Crist pumps oil spill for political advantage 

As the oil slick approaches Florida's shores, Gov. Charlie Crist has shifted his neutral stance on coastal drilling and is now calling for a constitutional ban against it.

His new position could give him a political advantage in the three-way race for the United States Senate, but it could also contribute to the view among some voters that the Republican-turned-independent candidate is a political opportunist who can't be trusted.

Crist in recent weeks has overshadowed his competitors in the Senate race as he manages the oil spill crisis in Florida. Crist has formed task forces, set up hot lines for affected businesses and appeared frequently in front of the cameras to talk about the response to the spill.

"I think he's looking quite good," said political scientist Rick Foglesong of Rollins College in Winter Park, Fla.

Crist has also changed his mind about drilling. While he once appeared at least open to the idea of oil and gas exploration off Florida's coast, Crist now wants Florida voters to consider a constitutional amendment that would permanently ban any kind of drilling between three and 10 miles of the shoreline.

Crist last month said he planned to call a special session of the state legislature to consider putting a constitutional ban on the November ballot. The law already prohibits offshore drilling, but a constitutional amendment would make it harder to overturn the existing ban.

Crist's Republican opponent, Marco Rubio, called the move a political stunt.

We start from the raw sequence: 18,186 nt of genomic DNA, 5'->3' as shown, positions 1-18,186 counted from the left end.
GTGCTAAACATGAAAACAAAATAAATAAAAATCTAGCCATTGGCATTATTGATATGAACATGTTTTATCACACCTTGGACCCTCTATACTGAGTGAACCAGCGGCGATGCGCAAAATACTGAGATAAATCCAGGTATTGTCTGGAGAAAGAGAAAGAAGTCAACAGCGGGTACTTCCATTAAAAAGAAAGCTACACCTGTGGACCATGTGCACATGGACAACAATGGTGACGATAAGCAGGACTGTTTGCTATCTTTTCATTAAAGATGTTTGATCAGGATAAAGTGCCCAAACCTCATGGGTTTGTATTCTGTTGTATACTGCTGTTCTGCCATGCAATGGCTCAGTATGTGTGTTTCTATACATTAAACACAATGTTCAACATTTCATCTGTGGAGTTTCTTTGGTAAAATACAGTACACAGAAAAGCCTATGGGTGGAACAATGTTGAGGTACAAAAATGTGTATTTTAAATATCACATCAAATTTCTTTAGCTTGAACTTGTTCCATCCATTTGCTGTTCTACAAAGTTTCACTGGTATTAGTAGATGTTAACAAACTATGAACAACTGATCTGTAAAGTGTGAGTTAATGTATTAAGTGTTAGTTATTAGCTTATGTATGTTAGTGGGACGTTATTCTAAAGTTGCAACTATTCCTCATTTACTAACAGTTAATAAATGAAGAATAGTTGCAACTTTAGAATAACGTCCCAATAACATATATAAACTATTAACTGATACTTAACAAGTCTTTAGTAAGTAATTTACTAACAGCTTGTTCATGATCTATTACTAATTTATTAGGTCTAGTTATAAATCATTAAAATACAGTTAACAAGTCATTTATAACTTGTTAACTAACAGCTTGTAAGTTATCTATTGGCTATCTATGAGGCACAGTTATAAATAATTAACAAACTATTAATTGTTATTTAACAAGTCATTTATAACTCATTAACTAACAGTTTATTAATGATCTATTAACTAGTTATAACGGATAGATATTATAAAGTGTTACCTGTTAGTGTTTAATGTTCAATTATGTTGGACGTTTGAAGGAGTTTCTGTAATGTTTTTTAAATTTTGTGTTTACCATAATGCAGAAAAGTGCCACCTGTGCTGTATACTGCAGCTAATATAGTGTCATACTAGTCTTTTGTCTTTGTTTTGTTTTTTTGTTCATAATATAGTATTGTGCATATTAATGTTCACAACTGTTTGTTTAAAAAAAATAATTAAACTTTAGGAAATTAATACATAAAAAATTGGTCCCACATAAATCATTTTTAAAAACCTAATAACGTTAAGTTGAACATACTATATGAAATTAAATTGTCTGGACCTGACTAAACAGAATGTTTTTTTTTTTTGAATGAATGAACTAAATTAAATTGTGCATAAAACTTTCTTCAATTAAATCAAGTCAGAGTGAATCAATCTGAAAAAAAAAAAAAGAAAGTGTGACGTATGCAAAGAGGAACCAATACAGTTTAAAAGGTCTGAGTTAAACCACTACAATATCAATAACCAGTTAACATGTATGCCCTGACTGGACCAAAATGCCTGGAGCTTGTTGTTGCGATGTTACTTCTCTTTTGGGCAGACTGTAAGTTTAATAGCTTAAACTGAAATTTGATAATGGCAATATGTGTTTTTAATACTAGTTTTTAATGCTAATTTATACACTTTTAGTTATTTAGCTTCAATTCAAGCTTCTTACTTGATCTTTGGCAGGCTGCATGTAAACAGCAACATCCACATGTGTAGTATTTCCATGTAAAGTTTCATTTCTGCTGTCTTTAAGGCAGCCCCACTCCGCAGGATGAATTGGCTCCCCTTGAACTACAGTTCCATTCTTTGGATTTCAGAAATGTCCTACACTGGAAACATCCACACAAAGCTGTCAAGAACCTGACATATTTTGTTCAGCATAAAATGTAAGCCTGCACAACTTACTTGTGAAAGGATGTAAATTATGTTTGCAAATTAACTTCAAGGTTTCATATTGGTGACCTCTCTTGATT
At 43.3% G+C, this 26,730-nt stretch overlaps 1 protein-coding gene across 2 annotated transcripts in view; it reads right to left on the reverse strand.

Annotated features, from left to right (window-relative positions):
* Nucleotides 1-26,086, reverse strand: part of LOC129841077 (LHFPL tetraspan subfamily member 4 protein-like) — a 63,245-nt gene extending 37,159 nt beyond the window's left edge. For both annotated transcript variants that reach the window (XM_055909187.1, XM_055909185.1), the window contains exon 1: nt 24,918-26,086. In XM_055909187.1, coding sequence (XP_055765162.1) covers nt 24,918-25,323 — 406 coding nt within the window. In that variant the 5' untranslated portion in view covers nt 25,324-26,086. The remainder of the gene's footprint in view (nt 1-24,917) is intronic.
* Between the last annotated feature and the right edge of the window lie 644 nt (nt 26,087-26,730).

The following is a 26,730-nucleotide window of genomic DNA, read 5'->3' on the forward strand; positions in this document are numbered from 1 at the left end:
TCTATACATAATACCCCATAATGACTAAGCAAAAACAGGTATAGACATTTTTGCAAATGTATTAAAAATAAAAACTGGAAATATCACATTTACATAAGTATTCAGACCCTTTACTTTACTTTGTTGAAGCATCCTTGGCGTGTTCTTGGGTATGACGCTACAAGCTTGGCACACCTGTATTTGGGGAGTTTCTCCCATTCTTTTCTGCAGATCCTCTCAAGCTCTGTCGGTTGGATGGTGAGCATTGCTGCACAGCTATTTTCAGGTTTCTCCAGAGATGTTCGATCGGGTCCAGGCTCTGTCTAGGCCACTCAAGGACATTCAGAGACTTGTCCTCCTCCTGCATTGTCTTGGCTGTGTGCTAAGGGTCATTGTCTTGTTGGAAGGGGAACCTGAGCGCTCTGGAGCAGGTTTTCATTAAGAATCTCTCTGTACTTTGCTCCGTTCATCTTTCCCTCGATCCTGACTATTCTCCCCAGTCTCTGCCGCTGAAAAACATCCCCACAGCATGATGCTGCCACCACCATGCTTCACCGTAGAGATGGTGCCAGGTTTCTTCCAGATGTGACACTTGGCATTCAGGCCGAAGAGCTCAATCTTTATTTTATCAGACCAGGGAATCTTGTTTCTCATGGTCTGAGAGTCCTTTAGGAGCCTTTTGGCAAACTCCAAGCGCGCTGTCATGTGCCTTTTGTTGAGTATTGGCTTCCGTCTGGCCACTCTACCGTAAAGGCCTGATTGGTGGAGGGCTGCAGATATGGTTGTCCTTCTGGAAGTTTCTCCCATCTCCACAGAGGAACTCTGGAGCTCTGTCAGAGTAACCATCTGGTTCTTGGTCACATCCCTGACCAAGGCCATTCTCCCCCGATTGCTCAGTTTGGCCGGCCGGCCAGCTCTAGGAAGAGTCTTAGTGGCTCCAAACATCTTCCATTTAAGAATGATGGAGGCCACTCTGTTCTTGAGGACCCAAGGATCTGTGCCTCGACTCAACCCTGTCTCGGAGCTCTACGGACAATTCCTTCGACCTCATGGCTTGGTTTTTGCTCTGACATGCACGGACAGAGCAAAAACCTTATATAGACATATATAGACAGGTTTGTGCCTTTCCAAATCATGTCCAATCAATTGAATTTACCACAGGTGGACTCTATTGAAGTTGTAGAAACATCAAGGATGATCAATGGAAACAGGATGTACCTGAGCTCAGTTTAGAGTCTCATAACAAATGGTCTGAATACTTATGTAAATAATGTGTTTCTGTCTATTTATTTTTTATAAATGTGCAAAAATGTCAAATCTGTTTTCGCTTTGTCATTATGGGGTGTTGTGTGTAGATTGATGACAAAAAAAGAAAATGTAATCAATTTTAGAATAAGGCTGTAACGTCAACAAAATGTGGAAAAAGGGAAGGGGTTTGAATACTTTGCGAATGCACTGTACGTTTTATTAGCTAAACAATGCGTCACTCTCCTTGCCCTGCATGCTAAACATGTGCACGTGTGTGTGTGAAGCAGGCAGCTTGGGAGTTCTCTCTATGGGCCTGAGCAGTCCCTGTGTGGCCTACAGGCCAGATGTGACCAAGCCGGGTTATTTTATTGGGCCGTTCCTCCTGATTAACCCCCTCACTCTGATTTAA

Days earlier, a Mason-Dixon poll found that 55 percent of Florida voters were opposed to drilling in Florida's waters, up from 31 percent less than a year ago.

"Rubio has a tough job because he was a big drilling guy and now he's sort of forced to defend that," said Brad Coker, managing director of Mason-Dixon Polling & Research Inc." But the knock on Crist right now is that he's not principled and he goes with the wind and he'll go whatever way is good for Charlie Crist. If he overplays his hand on [drilling], it might really feed into the narrative that he only cares about himself."

Crist has also recently reversed his stance on the "don't ask don't tell" policy for gays in the military and he now supports overturning it. His announcement followed polling that showed overwhelming public opposition to the policy.

Rubio is working hard to portray Crist as a flip-flopper and he recently posted to his campaign Web site video footage of Crist clapping and nodding next to Sarah Palin as she gave a speech endorsing the expansion of domestic drilling.

The real political loser in the oil spill crisis may be Rep. Kendrick Meek, the top Democratic candidate for the Senate seat.

Crist is siphoning Democratic support away from Meek, who is now facing a challenge from wealthy businessman Jeff Greene.

Foglesong called Meek "dead in the water," and said it will be hard for Meek to exploit Crist's flip-flopping.

"In Florida, having a Republican-leaning, independent candidate for Senate who is a political opportunist and who listens to the people and blows whichever way the wind blows is not all bad," Foglesong said.

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Susan Ferrechio

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